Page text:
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Migrant Justice: Struggling to Survive - the Situation of Asylum Seekers in Tapachula, Mexico

Seeking asylum is never an easy process. Families, children, and adults forced to flee their homes experience the trauma of violence or other life-threatening circumstances at their place of origin, the rupture of leaving their past lives behind, and the uncertainty of where and how to find refuge. But in recent years, this already difficult path has become increasingly fraught with obstacles for the rising population of protection-seeking people arriving at Mexico’s southern border, the majority of whom make their asylum claims in the city of Tapachula, Chiapas.

The new WOLA report, Struggling to Survive: the Situation of Asylum Seekers in Tapachula, Mexico, follows the route of asylum seekers arriving in Tapachula. It draws on a March 2022 visit during which we conducted field documentation and interviews with asylum seekers, government officials, UN agencies, and civil society organizations providing services to migrants. The report highlights abuses, arbitrary treatment, and steep obstacles faced by asylum seekers at each step of their process.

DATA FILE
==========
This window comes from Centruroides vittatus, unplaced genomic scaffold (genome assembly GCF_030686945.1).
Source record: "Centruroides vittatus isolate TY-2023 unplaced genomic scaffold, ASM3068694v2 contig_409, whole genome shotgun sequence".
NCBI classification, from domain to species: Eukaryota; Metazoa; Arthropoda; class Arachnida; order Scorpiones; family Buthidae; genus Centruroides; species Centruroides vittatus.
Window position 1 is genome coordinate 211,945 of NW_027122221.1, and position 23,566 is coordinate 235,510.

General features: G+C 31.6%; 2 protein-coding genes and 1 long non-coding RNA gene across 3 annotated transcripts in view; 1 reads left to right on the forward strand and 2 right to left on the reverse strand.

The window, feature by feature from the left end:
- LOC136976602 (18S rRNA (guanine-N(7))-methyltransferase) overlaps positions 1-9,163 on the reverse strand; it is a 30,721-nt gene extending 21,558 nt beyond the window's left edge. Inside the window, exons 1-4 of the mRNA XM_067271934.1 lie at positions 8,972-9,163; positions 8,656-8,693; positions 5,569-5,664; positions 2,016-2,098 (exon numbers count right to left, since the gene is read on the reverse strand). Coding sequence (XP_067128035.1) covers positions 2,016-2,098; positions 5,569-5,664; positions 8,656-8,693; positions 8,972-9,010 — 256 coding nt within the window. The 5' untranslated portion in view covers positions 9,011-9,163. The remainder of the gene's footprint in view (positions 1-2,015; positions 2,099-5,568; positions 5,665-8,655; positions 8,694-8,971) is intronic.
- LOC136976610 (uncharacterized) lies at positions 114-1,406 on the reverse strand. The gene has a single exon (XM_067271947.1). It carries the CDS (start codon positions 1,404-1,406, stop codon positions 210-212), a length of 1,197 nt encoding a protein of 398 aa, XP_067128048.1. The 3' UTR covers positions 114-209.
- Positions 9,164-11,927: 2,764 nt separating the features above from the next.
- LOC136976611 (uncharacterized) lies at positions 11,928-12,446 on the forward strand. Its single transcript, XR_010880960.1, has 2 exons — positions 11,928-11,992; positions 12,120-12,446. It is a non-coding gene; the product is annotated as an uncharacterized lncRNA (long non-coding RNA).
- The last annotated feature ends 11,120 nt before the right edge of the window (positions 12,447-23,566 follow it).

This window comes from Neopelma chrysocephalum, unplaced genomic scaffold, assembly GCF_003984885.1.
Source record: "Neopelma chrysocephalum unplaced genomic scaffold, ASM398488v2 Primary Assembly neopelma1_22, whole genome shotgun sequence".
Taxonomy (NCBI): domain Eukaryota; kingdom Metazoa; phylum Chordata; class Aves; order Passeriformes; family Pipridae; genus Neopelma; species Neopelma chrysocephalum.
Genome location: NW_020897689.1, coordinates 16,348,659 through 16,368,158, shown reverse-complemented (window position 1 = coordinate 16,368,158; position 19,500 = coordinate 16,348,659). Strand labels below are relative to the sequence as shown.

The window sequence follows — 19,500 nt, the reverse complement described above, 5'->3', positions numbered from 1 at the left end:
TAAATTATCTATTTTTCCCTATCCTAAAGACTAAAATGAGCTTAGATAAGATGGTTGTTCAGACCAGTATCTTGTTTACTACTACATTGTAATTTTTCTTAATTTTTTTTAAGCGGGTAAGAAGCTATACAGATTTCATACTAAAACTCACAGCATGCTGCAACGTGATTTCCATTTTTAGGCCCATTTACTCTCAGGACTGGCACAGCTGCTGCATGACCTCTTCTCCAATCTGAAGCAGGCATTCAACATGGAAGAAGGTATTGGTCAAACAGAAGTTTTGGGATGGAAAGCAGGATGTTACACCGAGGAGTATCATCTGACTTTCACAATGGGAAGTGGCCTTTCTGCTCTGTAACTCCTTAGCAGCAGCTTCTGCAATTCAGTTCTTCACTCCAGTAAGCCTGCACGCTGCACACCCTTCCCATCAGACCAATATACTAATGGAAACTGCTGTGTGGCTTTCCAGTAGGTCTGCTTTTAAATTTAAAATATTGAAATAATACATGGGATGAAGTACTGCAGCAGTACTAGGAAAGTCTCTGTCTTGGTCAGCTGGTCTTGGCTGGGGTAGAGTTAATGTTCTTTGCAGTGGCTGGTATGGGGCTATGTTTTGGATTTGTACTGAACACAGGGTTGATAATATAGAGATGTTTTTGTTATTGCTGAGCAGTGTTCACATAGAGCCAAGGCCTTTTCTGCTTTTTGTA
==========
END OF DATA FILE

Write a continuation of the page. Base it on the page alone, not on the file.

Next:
“I don’t wish this on anyone,” an asylum seeker told WOLA staff during our visit. Interviewees described having to abandon their homes due to causes including government persecution and gang violence, only to face extortion or detention by Mexican migration agents and security forces as soon as they sought to enter Mexico. As exemplified in these stories, protection-seeking migrants are generally unable to request asylum at Mexico’s ports of entry, and those who manage to do so face a high risk of detention—for various amounts of time—by migration authorities. This undue barrier to accessing asylum forces already vulnerable people to cross between ports and attempt to avoid checkpoints and detention as they make their way to the offices of Mexico’s refugee agency, COMAR (Comisión Mexicana de Ayuda a Refugiados).